Uwents, who is a Belgian national, is full of praise for the Dutch government which has supported the logistics sector in a big way. He cites major improvements to the road infrastructure around Rotterdam and Eindhoven as will as upgrades in the rail and inland waterway structures. 

Tax 

The Dutch tax regime – unlike that in in other countries  – also benefits distribution activities as VAT is added only on final delivery of goods, said Richard Elich of property developer David Hart Group. 

And even though the southern part of the country is generally preferred for distribution centres, the parent of Spanish fashion group Zara opted for Lelystad for its new distribution centre.  ‘Quite simply, they settled there because the could get both space and staff,’ Uwents said.

Monday, March 26, 2018

Ride-hailing apps run Indonesian tuk-tuks off road

Yahoo - AFP, Mackenzie Smith, March 25, 2018

Ride-hailing apps like the Grab motorcyle-taxi seen here are denting the fortunes
of traditional three-wheeled bajaj taxis in Indonesia (AFP Photo/BAY ISMOYO)

Auto-rickshaw driver Zainuddin used to make decent money navigating Jakarta's congested roads and narrow alleyways.

But now US-based Uber, Google-backed Go-Jek and Singapore's Grab are locked in a race for ride-hailing app supremacy in Southeast Asia's biggest economy, denting the fortunes of traditional three-wheeled bajaj taxis that once ruled Indonesia's roads.

"Our income has fallen between 70 and 80 percent since ride-hailing apps came on the scene," said Zainuddin, who like many Indonesians goes by one name.

There were some 14,000 bajaj on Indonesia's roads by 2015, according to the latest official figures.

By contrast, Go-Jek alone claims 900,000 drivers and some 15 million weekly active users. It launched in 2010.

Google and Singapore's sovereign wealth fund Temasek have announced investments in Go-Jek, which has been valued at as much as $5 billion although it's little known outside Asia.

Southeast Asia's ride-hailing market more than doubled in two years to some $5 billion in 2017 and it's expected to reach $20 billion by 2025, with Indonesia set to account for some 40 percent of it, according to research done by Google and Temasek.

Go-Jek, which also reportedly won funding from Chinese internet giant Tencent, has said it is mulling an initial public offering as it looks to grow in Indonesia and beyond.

That could inflate its army of motorcycle taxis, private cars and other services -- from massage and house cleaning to grocery shopping and package deliveries -- all available at users' fingertips.

Dragging behind its regional rivals, Uber is reportedly selling parts of its Southeast Asian operations to rival Grab in exchange for a stake in the Singaporean company.

No more haggling

The ride-hailing trio offer fixed-price rides that take haggling out of the equation, a welcome change for former bajaj customer Tetty Iskandar.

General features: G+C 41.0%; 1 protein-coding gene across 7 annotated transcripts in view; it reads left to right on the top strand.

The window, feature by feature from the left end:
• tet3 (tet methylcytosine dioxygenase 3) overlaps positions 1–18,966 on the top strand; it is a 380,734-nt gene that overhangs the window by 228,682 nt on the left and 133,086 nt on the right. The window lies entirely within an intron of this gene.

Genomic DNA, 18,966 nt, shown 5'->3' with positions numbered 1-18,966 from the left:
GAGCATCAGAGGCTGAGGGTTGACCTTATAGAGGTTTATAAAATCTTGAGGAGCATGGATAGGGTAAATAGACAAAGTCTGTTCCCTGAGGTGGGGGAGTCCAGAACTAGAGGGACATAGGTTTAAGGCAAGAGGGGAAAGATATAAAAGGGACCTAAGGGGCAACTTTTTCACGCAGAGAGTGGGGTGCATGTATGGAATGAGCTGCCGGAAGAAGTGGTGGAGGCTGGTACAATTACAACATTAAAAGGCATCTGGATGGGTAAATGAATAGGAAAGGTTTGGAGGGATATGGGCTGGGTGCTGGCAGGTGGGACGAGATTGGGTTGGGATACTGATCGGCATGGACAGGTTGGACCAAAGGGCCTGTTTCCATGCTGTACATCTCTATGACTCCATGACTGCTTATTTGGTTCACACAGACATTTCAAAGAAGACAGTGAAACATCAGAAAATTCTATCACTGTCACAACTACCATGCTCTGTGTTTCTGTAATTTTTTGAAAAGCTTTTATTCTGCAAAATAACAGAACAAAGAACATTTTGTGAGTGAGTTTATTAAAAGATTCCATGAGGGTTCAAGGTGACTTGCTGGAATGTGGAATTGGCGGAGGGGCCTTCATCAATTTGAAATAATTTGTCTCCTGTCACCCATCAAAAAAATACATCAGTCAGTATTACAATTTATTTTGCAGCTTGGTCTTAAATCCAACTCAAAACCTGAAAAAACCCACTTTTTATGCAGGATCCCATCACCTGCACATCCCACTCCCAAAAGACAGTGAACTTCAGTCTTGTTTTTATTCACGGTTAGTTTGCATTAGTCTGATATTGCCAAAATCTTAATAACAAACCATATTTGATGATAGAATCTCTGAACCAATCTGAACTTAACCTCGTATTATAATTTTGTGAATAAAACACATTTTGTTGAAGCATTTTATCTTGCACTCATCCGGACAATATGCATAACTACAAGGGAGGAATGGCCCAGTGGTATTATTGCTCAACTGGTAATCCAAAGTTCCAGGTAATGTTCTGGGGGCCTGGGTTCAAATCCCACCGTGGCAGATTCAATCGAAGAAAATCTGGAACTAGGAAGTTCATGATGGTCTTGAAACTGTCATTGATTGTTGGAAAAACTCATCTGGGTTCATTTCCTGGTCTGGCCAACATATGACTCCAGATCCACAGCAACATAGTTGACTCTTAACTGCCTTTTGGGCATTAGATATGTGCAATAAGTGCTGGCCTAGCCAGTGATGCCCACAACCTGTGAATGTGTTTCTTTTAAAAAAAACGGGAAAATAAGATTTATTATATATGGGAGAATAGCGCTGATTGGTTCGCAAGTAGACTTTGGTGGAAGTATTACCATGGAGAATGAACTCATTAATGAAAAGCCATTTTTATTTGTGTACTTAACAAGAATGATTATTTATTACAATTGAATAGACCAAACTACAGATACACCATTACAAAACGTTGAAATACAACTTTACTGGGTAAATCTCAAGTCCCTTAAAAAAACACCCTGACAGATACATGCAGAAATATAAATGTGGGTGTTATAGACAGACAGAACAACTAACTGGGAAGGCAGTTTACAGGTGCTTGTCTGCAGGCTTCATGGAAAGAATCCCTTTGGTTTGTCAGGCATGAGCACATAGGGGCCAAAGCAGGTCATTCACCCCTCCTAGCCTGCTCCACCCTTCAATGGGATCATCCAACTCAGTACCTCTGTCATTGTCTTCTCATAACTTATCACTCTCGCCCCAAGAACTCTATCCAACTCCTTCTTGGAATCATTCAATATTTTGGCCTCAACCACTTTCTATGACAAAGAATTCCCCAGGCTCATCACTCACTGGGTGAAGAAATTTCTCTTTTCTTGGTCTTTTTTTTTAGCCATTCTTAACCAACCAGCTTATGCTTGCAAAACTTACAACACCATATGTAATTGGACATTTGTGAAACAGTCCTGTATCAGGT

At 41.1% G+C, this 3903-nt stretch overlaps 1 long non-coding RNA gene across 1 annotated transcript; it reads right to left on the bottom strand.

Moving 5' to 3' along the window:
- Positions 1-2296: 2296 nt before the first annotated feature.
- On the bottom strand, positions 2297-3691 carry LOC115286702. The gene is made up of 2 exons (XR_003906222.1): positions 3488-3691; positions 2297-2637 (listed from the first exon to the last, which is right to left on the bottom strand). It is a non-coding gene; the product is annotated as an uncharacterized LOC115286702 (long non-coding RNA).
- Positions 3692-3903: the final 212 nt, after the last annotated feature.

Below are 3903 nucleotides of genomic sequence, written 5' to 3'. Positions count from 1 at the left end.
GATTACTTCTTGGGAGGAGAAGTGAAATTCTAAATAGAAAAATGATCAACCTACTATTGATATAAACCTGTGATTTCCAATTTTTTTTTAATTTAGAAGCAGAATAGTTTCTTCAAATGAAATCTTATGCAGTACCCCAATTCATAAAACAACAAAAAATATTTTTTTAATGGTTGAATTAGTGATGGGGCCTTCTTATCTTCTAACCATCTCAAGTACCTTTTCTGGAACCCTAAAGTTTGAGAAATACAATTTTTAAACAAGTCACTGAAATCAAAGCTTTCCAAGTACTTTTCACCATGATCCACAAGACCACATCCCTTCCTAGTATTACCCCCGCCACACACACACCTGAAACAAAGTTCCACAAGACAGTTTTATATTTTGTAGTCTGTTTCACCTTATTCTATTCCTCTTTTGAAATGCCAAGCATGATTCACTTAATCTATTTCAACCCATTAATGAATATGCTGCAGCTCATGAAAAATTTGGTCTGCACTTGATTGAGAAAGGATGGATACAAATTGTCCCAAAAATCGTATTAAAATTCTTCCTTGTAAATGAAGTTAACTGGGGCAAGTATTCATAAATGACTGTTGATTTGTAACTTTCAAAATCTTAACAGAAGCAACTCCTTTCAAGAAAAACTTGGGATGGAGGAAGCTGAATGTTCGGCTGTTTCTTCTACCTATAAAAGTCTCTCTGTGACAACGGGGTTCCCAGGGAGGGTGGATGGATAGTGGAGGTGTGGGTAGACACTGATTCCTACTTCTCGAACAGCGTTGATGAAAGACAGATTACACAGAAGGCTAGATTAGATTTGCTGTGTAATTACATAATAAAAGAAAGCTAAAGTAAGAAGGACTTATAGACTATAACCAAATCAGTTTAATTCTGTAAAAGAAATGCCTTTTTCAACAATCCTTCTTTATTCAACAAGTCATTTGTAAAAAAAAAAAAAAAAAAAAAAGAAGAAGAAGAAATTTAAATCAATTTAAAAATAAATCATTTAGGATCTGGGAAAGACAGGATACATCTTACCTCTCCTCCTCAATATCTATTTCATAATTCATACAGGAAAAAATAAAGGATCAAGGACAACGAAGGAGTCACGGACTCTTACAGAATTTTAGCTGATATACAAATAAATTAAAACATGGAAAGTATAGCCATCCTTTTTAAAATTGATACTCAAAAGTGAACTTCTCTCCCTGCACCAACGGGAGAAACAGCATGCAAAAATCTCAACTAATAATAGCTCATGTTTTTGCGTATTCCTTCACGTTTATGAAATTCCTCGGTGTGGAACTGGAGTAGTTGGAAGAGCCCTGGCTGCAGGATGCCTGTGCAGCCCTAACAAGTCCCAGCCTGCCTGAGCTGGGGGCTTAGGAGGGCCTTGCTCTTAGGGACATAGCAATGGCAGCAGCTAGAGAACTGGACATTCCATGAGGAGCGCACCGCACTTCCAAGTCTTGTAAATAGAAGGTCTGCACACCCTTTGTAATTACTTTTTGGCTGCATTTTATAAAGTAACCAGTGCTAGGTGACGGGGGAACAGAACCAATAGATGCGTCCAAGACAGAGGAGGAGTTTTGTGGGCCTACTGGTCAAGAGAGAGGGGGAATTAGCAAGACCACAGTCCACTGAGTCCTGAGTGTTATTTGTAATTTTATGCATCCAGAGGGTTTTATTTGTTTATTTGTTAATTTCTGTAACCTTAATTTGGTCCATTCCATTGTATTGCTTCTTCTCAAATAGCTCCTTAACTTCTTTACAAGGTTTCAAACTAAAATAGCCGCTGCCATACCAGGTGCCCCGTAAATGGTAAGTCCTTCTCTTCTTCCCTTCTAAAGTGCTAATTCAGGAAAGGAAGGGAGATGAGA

"I haven't taken a bajaj in years," said the 35-year-old housewife, who used to ride the three-wheelers to go grocery shopping.

"You had to bargain with the drivers to get cheap fares. And you would already have done bargaining a lot in the market. Sometimes I felt so tired and just wanted to get home."

The vast archipelago of some 260 million people has a relatively low per-capita car ownership rate.

For some, sitting in a tuk-tuk as it teeters and rumbles over Jakarta's roads offers
a connection to an older way of life (AFP Photo/BAY ISMOYO)

And vehicle owners often choose to leave their ride at home, opting instead for a fixed-price motorcycle that can zip through Jakarta's epic traffic congestion -- at a bargain-basement prices.

That is threatening bajaj -- not to mention regular cabs and ubiquitous motorbike taxis known as ojek -- which arrived in Indonesia during the 1970s.

The motorised rickshaw quickly made inroads under its namesake company, which hailed from India.

The name bajaj is now inked into Jakarta's lexicon after supplanting traditional bicycle taxis.

A distinctive blue model of the vehicle is still a common sight and while pollution-spewing older models are outlawed, some still ply the narrow alleyways of Indonesia's sprawling capital.

Government efforts to reduce traffic snarls by reintroducing bicycle taxis could further chip away at the market share of bajaj, which cannot operate on highways and certain busy streets.

'Nostalgic feeling'

Still, bajaj backers point out that the little tuk-tuks are safer than motorcycles which have higher injury and fatality rates.

"They are still a very useful means of transport when you have to go through small alleys and roads in Jakarta," said Danang Parikesit, president of the think tank Indonesia Transportation Society.

For some, sitting in a tuk-tuk as it teeters and rumbles over Jakarta's roads offers a connection to an older way of life.

"Riding bajaj has a unique sensation, a nostalgic feeling," said faithful customer Budiyanto.